Bioidentical Hormones for Menopause

Estrogen hormone therapy (with or without progesterone) is FDA approved for alleviating the following four symptoms of menopause: (1) vasomotor symptoms (hot flashes); (2) genitourinary symptoms (vaginal atrophy); (3) bone loss; and (4) hypoestrogenism induced by hypogonadism, primary ovarian insufficiency, or castration.

Dehydroepiandrosterone (DHEA) hormone therapy is FDA approved for treatment of moderate to severe dyspareunia or painful sex, a symptom of vulvar and vaginal atrophy, attributable to low estrogen during the menopause. Testosterone therapy is FDA approved for treating conditions associated with its deficiency in males but is often used ‘off-label’ for females with low libido.

Bioidentical hormones, hormones derived from plants such as soy and yams, are often made by compounding pharmacists. They often consist of weaker forms of the hormone such as estriol, a type of estrogen. There are three types of estrogen that the body makes; estriol, estrone, and estradiol, the last of which is the most potent. Compounded hormones are formulated for each patient’s specific needs at varying dosages. They account for 1% of all prescriptions written each year in the US. Because these hormones are defined as metabolites, they are not considered drugs, but supplements, and are not regulated by the FDA. Women believe that these bioidentical hormones are safer than prescription or synthetic hormones, although many prescription hormones contain the naturally occurring form of the hormone. Estradiol is available as a tablet, transdermal patch, gel, spray, or vagina ring while micronized progesterone is available as a tablet or intravaginal gel.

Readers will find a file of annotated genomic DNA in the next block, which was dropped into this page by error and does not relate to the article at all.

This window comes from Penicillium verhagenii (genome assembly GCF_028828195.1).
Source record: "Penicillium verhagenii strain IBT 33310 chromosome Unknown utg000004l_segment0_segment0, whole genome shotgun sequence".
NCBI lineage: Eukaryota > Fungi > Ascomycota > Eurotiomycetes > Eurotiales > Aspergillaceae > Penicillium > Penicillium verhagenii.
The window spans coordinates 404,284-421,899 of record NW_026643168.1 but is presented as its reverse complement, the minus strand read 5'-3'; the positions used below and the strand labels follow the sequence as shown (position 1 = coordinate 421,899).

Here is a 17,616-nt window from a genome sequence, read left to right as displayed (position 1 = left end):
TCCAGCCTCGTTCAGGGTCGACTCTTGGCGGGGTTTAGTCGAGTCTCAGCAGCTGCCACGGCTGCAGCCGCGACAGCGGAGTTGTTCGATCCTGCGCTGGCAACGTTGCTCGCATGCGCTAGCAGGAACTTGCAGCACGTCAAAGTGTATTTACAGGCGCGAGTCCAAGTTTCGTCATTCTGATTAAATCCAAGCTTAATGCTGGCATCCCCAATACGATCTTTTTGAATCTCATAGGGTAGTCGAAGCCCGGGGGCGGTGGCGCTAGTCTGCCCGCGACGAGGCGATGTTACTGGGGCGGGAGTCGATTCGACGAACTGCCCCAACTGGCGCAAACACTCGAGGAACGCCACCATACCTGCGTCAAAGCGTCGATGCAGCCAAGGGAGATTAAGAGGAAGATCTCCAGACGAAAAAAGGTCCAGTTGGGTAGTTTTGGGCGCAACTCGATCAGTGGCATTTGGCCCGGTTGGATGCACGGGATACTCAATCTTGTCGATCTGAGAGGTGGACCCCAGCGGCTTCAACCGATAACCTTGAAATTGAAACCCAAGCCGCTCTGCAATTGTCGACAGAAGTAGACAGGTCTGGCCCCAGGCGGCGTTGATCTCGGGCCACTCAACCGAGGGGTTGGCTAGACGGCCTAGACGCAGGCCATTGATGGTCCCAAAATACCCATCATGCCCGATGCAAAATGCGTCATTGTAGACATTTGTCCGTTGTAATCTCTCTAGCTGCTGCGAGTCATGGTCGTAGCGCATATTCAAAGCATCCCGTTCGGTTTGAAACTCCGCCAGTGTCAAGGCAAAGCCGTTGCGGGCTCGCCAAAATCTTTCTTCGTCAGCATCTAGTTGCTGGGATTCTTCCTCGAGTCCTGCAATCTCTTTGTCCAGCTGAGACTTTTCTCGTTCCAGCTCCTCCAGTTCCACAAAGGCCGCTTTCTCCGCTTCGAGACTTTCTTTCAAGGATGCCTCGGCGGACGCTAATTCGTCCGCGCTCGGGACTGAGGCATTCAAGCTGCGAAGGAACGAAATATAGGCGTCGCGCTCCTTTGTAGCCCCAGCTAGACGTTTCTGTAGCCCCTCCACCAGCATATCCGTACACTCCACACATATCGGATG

Biest contains 80% estriol with 20% estradiol and is one of the most popular bioidentical estrogen compounds in the USA. Vasomotor symptoms and vaginal dryness respond well to estriol/estradiol combinations but have not shown efficacy in the prevention of osteoporosis and other menopausal linked conditions such as cardiovascular disease.

Several new estradiol gel products are approved by the US FDA for hot flash symptoms, including Divigel®, Estrogel® and Elestrin™. Gels have an advantage over patches in that there is no adhesive which reduces skin sensitivity. Divigel and Elestrin are the lowest dose formulations and reduce hot flashes by 50% over time. Estrogel has also shown to reduce vaginal dryness.

Prometrium or oral progesterone may prevent or reverse any adverse effects of estrogen on the uterine lining, but vaginal formulations are not strong enough to have that benefit. No long-term studies have been performed on long-term efficacy of combination hormone therapies.

Oral testosterone is not recommended in women due to the adverse side effects, but topical formulations may help with low sexual desire. DHEA supplementation may improve libido and well-being, but data is lacking.

Saliva testing is inconsistent and not reliable to determine dosages. It is best to adjust dosages to achieve the desired symptom relief.

Compounded hormones can be considered if the exact doses of hormones are not commercially available for a patient. The FDA has approved many bioidentical hormones.

Speak to your doctor today to see if bioidentical hormones are for you.

 

Kimberly Langdon M.D. is a retired, board-certified obstetrician/gynecologist with 19-years of clinical experience. She graduated from The Ohio State University College of Medicine, earning Honors in many rotations. She then completed her OB/GYN residency program at The Ohio State University Medical Center, earning first-place for her senior research project and placed in the 98th percentile on the national exam for OB/GYN residents in the U.S.

 

References
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